The Year In Review: Investors Pull Money Out Of Mutual Funds

by: Lipper Insight at Thomson Reuters

By Patrick Keon

For 2015 Lipper's mutual fund macro-groups (equity, taxable bond, money market, and municipal bond) experienced overall net outflows for the first time since 2011. The mutual fund groups saw over $121.5 billion leave their coffers last year, with taxable bond funds (-$85.9 billion) and equity funds (-$60.0) accounting for all of the net outflows. Money market funds (+$16.0 billion) and municipal bond funds (+$8.4 billion) were able to take in net new money for the year.

The negative flows from taxable bond funds represented their first annual decrease since 2000 and their largest net outflows since Lipper began tracking fund-flows data (1992). After a positive start to 2015 the group suffered $109.2 billion of negative flows during the last two quarters of the year, when it became apparent the Federal Reserve was looking for an opportunity to start raising interest rates before finally doing so in December. The selling was spread out across both investment-grade and below-investment-grade bond funds; funds in Lipper's Core Plus Bond Funds (-$20.6 billion), Loan Participation Funds (-$20.0 billion), and High Yield Funds (-$14.5 billion) classifications all experienced substantial net outflows.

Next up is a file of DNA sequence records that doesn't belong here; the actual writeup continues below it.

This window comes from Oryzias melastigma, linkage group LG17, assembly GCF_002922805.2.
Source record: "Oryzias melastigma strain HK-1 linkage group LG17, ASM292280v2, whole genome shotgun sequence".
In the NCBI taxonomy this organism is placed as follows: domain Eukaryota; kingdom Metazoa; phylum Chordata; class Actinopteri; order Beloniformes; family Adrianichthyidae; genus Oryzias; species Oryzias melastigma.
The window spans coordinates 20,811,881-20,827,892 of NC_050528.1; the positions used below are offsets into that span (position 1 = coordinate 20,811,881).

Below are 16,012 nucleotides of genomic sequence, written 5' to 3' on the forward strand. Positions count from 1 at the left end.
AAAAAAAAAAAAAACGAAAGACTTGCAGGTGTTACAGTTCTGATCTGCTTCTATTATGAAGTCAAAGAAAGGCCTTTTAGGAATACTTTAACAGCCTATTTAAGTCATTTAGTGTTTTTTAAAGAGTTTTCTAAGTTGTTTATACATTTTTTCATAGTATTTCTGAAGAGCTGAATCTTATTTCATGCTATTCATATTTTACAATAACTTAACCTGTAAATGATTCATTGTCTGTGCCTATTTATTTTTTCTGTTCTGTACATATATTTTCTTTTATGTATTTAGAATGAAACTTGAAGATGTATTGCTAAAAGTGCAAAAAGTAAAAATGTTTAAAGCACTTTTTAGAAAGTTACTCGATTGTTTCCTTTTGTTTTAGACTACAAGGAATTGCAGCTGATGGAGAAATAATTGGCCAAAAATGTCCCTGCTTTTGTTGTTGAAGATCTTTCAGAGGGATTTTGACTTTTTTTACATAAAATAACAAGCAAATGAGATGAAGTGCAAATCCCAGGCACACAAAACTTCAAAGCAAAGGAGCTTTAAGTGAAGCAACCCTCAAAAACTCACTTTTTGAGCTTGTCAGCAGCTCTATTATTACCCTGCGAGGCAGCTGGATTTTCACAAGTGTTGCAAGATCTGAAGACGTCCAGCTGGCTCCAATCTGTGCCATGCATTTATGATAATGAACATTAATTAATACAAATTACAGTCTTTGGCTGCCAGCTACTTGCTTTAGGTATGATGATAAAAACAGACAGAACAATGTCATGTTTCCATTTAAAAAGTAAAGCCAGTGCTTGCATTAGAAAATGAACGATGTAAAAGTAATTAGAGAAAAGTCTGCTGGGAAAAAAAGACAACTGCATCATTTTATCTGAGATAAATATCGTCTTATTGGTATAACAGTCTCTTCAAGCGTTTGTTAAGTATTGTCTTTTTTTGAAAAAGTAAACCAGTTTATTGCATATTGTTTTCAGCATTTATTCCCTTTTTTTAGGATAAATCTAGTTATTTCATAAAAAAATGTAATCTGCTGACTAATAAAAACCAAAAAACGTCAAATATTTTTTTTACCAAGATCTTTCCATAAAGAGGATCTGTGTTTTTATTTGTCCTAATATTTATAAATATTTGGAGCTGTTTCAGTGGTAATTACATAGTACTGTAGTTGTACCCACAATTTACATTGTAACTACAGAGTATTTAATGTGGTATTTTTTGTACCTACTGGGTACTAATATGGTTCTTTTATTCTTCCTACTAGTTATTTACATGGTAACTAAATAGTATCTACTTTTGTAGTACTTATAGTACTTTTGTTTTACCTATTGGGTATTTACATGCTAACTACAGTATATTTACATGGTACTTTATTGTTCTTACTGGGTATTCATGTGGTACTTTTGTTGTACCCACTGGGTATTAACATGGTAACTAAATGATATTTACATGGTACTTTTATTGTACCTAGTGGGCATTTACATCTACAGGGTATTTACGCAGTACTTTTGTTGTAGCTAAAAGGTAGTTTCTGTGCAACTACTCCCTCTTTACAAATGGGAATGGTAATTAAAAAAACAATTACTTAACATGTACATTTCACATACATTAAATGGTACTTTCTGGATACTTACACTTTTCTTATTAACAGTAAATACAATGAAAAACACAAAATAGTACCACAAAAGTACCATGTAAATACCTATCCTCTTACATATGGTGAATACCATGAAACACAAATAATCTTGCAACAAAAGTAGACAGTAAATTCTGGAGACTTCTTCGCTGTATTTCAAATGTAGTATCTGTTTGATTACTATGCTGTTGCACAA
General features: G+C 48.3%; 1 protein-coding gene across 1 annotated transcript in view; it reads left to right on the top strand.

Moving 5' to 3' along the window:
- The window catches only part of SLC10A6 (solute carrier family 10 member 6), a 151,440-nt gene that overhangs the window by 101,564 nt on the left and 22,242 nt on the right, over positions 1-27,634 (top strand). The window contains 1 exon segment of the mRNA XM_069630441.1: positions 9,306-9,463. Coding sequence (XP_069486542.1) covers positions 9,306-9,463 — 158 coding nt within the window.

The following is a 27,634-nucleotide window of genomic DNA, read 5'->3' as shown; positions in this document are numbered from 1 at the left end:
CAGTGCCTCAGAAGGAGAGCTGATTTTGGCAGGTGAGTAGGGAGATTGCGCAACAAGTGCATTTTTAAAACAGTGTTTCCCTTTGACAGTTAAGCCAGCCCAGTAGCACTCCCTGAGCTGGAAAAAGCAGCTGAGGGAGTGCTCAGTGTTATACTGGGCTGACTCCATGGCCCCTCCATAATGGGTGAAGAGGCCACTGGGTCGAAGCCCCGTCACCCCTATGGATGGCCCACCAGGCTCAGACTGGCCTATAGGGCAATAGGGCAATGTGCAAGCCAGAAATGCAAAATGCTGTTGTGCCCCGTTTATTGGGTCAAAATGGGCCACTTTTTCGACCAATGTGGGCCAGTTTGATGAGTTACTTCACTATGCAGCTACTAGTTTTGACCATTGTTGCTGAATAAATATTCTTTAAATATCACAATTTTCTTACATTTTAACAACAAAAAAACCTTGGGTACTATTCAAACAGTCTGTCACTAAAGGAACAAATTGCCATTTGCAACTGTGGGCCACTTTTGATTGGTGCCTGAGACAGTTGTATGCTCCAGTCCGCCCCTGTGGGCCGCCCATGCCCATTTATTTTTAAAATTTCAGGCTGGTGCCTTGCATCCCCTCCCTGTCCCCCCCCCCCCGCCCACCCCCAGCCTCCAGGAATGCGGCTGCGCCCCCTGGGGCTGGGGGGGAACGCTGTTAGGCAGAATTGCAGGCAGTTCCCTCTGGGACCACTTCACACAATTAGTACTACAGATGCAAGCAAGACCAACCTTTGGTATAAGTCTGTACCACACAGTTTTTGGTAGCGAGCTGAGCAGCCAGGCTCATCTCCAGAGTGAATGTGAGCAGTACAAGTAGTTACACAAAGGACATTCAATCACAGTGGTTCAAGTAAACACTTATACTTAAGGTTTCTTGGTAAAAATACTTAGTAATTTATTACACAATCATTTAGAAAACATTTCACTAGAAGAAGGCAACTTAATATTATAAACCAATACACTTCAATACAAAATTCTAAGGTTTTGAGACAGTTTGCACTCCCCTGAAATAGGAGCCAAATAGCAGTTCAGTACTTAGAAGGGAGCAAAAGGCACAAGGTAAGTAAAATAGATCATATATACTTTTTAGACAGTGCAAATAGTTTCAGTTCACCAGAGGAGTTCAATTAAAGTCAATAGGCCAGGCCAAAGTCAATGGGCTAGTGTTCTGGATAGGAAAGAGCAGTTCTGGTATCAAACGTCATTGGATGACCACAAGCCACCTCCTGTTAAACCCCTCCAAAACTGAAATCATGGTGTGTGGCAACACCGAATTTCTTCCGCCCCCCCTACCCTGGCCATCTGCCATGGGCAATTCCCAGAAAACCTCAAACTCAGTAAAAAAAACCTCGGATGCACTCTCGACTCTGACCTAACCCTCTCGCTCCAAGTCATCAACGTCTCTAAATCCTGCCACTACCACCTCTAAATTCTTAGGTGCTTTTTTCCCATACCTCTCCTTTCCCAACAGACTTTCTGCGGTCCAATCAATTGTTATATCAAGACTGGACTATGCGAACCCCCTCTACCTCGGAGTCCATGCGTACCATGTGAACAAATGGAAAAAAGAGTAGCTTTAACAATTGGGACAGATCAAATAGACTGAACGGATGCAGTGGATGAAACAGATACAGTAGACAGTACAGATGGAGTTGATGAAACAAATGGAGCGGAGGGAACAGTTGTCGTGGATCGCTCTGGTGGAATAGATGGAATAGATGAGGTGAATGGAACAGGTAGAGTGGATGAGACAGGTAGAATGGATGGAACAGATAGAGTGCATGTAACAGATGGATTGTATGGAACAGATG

The annual net outflows for equity funds marked their first decrease since 2012; the group had taken in over $270 billion of net new money for 2013 and 2014 combined. Equity funds did start 2015 strongly with net inflows of almost $34 billion in the first quarter, but the tide turned after that with three straight quarters of net outflows, culminating with $73.0 billion of negative flows during the last quarter of the year. Domestic equity funds (-$153.9 billion) were responsible for all the year's net outflows, while nondomestic equity funds (+$93.9 billion) were able to post net gains for the year. The main contributors to the negative flows on the domestic equity side were funds in Lipper's Large-Cap Core Funds (-$47.5 billion), Large-Cap Growth Funds (-$29.4 billion), and Equity Income Funds (-$21.8 billion) categories.

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